Arclight Refractor

One of my friends’ game studio has developed a new game, Arclight Refractor – this is just a shameless plug about it!


Arclight Refractor is a game of territory control and reactions. Fight against the A.I to practice or for a real fight, challenge your friends. Direct your light across the city to capture your opponents root node and activate powerups to give you an extra boost.


  • Arcade style battles with a friend or AI
  • Retro feel
  • Randomly generated maps
  • Local Multiplayer
  • Xbox 360 Controller Support

Head over to to download the latest version!

Raspberry Pi, and Raspberry Pie


I went to bed early last night cos I knew I had to be up early this morning. Getting up at 05:30 is something that is incredibly rare for me. Unfortunately, it was a bit pointless this time around.

I was trying to get one of these:

Copyright 2011-2012, Raspberry Pi Foundation

It’s called a Raspberry Pi, and it’s essentially a computer the size of a credit card. With an ARM11 processor manufactured by Broadcom, 256M RAM, HDMI/RCA video output, 2 USB ports and Ethernet, powered by micro-USB, with SD for storage. What more could you want for a basic computer system?

Initially, it’ll run a variant of either Debian or Fedora Linux, and my plan is to use it either as a local web server/proxy server/dns server, or maybe running XBMC as a low-power media frontend. It’ll also be good for simply messing about with.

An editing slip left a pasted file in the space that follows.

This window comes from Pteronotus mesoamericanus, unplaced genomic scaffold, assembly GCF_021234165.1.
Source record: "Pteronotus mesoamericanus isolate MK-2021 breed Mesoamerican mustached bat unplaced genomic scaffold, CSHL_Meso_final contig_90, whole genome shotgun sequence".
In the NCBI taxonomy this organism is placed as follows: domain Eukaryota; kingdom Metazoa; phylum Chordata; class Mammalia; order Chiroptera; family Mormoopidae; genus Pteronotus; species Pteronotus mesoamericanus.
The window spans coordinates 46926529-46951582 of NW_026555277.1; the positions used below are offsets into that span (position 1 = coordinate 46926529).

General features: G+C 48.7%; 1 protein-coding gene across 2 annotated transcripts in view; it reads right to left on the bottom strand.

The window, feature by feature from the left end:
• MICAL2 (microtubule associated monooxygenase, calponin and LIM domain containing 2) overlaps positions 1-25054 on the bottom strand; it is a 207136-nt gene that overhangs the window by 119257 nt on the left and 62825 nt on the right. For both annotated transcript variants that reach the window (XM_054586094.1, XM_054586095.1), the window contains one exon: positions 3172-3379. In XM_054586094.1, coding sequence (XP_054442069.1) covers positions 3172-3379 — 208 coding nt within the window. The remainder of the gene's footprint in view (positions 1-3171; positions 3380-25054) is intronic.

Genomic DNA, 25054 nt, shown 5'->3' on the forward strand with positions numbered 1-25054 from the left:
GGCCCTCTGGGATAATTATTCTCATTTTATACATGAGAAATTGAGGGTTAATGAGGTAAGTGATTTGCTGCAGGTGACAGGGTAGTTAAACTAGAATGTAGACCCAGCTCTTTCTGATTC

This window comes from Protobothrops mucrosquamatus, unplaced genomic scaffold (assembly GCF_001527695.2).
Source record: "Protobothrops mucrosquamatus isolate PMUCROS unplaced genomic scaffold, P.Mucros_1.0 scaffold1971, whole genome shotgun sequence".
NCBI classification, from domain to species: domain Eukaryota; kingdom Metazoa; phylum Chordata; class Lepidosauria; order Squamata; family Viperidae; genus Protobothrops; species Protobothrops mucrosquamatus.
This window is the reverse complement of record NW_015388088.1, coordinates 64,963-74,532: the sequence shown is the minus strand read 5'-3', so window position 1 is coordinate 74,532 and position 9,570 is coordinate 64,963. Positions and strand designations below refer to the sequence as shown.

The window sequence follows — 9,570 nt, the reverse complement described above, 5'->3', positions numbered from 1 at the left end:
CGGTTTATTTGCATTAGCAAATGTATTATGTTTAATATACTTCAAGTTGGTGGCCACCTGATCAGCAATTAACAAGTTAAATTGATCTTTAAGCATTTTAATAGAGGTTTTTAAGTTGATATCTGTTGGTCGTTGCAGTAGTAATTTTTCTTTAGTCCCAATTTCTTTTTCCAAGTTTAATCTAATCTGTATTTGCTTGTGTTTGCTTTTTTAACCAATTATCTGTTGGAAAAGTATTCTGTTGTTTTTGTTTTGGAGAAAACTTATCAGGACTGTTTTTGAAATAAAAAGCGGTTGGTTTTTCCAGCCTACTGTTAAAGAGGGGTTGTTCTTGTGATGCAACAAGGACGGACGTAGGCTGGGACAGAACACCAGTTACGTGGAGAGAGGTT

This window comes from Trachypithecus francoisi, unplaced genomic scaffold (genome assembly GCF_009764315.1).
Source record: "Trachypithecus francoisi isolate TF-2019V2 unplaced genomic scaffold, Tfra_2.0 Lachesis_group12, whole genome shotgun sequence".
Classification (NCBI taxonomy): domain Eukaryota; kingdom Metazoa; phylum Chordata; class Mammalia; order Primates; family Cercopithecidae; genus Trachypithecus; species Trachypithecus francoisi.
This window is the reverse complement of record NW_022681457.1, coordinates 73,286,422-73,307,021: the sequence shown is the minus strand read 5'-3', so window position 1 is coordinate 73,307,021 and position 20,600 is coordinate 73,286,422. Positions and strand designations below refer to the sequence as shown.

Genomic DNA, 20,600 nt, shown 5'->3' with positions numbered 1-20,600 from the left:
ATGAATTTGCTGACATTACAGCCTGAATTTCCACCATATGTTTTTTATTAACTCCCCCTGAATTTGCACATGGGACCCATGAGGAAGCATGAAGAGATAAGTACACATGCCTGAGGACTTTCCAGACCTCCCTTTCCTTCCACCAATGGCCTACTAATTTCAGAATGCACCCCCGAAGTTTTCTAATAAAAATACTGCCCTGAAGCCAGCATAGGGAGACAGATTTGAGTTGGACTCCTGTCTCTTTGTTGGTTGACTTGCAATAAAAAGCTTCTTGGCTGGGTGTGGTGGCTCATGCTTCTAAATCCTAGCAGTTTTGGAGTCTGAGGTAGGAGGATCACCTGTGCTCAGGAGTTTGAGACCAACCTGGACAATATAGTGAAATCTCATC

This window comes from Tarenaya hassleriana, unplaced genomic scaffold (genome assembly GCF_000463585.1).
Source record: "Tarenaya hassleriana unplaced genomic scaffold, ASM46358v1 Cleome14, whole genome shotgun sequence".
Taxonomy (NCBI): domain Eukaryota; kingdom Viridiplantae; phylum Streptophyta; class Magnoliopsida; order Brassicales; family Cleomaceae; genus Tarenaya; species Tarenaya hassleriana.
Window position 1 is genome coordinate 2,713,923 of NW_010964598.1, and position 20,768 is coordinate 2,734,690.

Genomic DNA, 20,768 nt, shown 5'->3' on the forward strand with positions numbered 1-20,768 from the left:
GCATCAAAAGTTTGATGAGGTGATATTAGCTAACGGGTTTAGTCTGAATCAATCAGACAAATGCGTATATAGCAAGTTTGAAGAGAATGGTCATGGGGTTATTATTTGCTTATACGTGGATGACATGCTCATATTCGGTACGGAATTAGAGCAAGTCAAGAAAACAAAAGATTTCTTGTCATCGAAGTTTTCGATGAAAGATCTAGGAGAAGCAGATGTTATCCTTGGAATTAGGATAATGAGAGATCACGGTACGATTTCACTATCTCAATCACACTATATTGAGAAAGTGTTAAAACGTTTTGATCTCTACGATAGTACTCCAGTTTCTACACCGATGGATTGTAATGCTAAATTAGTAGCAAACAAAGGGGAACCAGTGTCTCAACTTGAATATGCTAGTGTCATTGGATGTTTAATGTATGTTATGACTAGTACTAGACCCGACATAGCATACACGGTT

Oh, did I mention the price of this thing? No?

$35 (USD).

In the process of trying to order one, we (everyone who wanted one) brought down not only RS Components’ website, but Premier Farnell too in mere seconds. They were warned about the traffic, but seemingly thought the warning a bit frivolous since both of them didn’t adequately prepare for a HUGE traffic surge.

And now I have a craving for raspberry pie.

My Development Environment

I thought I’d share my development environment with you, the basic tools and computer systems I use to develop software.

Most of my development is done on a Core2Duo 2×2.26GHz 4G RAM 1280×800 Win7 machine (taurus), occasionally using an Atom 2×1.6GHz 2G RAM 1024×600 Win7 netbook (orion) if I need portability, sometimes even testing on a Motorola Xoom (gemini).

My web production environment is a Linode 512 running Ubuntu (latest) hosted in London (blastoise), just the standard LAMP stack. Database hosting is done on a different machine, another Linode 512 also in London (metapod), which jointly serves as a code-review host. CI is hosted (spearow) on a Linode 1024 (you guessed it, in London), using Atlassian Bamboo as the software in question.

Source control is github, and I can’t say how awesome git (and the GUI tool Git Extensions) actually is! :D

As most of the development I do is either PHP-based or C#-based, these are the two areas I’ll cover.

If I’m working at home, I’ll write PHP code with Notepad++, and test it on my local server, IIS (yuk, but it does the job). I’ll still use the database server sat on metapod. If I’m not at home, and have an internet connection, I’ll do most of my work directly on one of my servers using GNU nano, and a plethora of GNU screen sessions. Everything still goes into git, and pushed to github.

Unfortunately, this tends to end up with hacks such as:

if(WebRequest::serverOS() == "WINNT")
   /* something specifically silly for windows */
   /* something posix-compliant, like sensible stuff */

Most of the time I try and keep most of that stuff confined to a file or two though, or try to find other ways of doing what I want without depending on OS-specific stuff.


Visual Studio 2010 Ultimate. Thanks, MSDNAA. Oh, Git Extensions too, but standalone cos the VS integration is annoying.